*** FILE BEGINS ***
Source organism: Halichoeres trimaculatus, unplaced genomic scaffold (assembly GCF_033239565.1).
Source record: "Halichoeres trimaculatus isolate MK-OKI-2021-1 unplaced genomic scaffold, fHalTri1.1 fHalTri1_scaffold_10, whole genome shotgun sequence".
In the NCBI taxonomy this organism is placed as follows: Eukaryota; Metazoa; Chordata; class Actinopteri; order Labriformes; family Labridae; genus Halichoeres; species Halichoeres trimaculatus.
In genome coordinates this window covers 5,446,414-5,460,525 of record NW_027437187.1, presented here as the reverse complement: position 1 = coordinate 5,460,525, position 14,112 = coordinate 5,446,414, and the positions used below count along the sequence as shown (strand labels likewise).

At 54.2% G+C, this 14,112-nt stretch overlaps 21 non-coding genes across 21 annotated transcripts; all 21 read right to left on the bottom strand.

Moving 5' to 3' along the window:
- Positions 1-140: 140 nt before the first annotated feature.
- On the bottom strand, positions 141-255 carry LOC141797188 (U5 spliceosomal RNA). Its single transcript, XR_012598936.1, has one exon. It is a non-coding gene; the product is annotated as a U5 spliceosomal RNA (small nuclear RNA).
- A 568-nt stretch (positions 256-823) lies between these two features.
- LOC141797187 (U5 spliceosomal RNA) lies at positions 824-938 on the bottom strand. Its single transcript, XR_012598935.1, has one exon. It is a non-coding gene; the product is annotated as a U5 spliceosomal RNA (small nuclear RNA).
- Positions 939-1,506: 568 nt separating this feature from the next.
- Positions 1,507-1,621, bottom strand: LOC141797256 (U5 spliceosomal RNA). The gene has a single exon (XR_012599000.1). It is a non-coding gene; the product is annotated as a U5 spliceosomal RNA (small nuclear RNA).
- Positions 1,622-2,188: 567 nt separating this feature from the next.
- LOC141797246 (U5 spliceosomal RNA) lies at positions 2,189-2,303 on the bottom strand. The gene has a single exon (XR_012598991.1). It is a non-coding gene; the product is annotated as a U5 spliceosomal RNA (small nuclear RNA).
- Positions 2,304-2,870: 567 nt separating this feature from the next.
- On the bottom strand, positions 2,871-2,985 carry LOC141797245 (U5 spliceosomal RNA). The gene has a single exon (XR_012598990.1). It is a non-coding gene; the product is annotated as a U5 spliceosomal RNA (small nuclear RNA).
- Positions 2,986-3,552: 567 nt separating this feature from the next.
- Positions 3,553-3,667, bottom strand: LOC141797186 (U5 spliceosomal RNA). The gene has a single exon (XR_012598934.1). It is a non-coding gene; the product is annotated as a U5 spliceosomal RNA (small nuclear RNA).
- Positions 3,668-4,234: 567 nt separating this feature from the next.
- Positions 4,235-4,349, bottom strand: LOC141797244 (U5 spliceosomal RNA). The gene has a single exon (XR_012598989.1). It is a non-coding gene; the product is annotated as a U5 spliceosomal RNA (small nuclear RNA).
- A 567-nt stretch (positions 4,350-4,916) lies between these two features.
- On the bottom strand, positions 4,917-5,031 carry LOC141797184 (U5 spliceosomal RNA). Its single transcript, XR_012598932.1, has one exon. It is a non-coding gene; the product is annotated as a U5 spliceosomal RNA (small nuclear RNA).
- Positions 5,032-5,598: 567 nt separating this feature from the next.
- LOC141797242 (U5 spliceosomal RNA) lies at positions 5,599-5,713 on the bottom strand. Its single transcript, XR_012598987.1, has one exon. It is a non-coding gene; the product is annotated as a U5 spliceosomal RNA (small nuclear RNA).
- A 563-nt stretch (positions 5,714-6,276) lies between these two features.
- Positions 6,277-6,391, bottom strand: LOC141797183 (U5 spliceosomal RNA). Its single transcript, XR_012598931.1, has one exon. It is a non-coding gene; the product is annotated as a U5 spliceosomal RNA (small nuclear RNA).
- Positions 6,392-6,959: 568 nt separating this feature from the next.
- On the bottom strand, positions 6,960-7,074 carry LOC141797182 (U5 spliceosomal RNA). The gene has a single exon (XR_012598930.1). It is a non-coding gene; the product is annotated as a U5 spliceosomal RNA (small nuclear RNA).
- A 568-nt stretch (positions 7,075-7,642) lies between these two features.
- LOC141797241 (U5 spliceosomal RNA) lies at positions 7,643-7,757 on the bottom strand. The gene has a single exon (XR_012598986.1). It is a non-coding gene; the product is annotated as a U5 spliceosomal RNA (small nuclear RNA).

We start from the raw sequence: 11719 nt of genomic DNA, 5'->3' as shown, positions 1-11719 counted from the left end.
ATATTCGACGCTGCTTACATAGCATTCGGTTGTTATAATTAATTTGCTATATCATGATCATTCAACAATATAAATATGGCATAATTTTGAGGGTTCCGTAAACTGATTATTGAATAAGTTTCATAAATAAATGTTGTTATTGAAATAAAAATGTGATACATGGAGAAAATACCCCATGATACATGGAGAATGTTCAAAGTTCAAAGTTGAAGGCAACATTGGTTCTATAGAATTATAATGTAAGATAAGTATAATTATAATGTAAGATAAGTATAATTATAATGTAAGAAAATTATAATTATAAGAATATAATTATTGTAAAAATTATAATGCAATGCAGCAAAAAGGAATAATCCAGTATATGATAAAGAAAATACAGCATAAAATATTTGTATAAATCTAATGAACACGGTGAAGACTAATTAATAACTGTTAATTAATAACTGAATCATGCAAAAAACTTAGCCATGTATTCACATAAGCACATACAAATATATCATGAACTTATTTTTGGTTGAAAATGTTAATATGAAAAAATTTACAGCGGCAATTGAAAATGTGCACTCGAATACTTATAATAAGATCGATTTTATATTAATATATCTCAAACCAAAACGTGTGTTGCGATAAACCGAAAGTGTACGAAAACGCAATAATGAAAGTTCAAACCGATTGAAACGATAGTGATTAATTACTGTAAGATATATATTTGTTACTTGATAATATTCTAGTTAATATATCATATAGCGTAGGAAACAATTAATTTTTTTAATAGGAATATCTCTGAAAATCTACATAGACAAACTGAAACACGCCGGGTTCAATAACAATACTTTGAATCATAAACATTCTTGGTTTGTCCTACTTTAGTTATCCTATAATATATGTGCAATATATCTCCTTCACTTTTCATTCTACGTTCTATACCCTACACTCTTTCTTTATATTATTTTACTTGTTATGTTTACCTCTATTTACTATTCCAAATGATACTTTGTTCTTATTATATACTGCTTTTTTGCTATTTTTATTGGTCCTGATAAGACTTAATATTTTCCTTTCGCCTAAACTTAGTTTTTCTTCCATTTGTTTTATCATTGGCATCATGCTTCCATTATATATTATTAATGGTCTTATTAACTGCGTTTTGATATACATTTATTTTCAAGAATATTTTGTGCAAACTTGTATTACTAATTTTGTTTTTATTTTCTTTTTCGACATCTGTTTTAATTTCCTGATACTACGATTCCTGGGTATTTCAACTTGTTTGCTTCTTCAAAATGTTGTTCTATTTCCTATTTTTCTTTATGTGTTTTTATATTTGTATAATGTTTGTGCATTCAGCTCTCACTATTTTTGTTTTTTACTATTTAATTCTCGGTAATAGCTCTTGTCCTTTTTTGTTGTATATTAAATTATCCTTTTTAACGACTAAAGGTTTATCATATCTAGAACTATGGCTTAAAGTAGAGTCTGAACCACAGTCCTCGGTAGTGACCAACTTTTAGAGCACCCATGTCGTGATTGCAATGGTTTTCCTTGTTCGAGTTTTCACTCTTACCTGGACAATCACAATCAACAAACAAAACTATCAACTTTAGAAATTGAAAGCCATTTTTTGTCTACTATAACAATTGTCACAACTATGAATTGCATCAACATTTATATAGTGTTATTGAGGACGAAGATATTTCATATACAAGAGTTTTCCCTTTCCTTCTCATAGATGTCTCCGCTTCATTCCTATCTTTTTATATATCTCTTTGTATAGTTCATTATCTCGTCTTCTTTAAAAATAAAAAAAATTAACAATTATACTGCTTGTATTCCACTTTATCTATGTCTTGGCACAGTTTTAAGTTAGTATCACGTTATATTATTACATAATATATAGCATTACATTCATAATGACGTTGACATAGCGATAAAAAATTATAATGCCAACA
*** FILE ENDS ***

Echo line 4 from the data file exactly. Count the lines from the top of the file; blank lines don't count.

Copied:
In genome coordinates this window covers 5,446,414-5,460,525 of record NW_027437187.1, presented here as the reverse complement: position 1 = coordinate 5,460,525, position 14,112 = coordinate 5,446,414, and the positions used below count along the sequence as shown (strand labels likewise).